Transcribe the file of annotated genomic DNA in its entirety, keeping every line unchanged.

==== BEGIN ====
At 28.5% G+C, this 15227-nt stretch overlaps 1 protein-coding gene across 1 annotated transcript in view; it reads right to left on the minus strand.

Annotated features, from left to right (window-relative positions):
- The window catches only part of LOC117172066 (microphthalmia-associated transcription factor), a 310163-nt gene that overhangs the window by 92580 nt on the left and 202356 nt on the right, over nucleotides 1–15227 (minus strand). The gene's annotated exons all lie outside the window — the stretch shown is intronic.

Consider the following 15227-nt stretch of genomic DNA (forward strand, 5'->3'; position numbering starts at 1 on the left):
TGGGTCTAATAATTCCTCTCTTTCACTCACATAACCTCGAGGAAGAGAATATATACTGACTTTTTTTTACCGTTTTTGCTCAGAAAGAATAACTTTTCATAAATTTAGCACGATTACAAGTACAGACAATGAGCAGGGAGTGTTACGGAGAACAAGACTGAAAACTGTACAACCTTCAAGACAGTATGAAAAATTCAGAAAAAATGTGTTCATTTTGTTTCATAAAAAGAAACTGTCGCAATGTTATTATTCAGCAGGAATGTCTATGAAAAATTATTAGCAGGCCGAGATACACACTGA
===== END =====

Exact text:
At 28.5% G+C, this 15227-nt stretch overlaps 1 protein-coding gene across 1 annotated transcript in view; it reads right to left on the minus strand.

Annotated features, from left to right (window-relative positions):
- The window catches only part of LOC117172066 (microphthalmia-associated transcription factor), a 310163-nt gene that overhangs the window by 92580 nt on the left and 202356 nt on the right, over nucleotides 1–15227 (minus strand). The gene's annotated exons all lie outside the window — the stretch shown is intronic.

Consider the following 15227-nt stretch of genomic DNA (forward strand, 5'->3'; position numbering starts at 1 on the left):
TGGGTCTAATAATTCCTCTCTTTCACTCACATAACCTCGAGGAAGAGAATATATACTGACTTTTTTTTACCGTTTTTGCTCAGAAAGAATAACTTTTCATAAATTTAGCACGATTACAAGTACAGACAATGAGCAGGGAGTGTTACGGAGAACAAGACTGAAAACTGTACAACCTTCAAGACAGTATGAAAAATTCAGAAAAAATGTGTTCATTTTGTTTCATAAAAAGAAACTGTCGCAATGTTATTATTCAGCAGGAATGTCTATGAAAAATTATTAGCAGGCCGAGATACACACTGA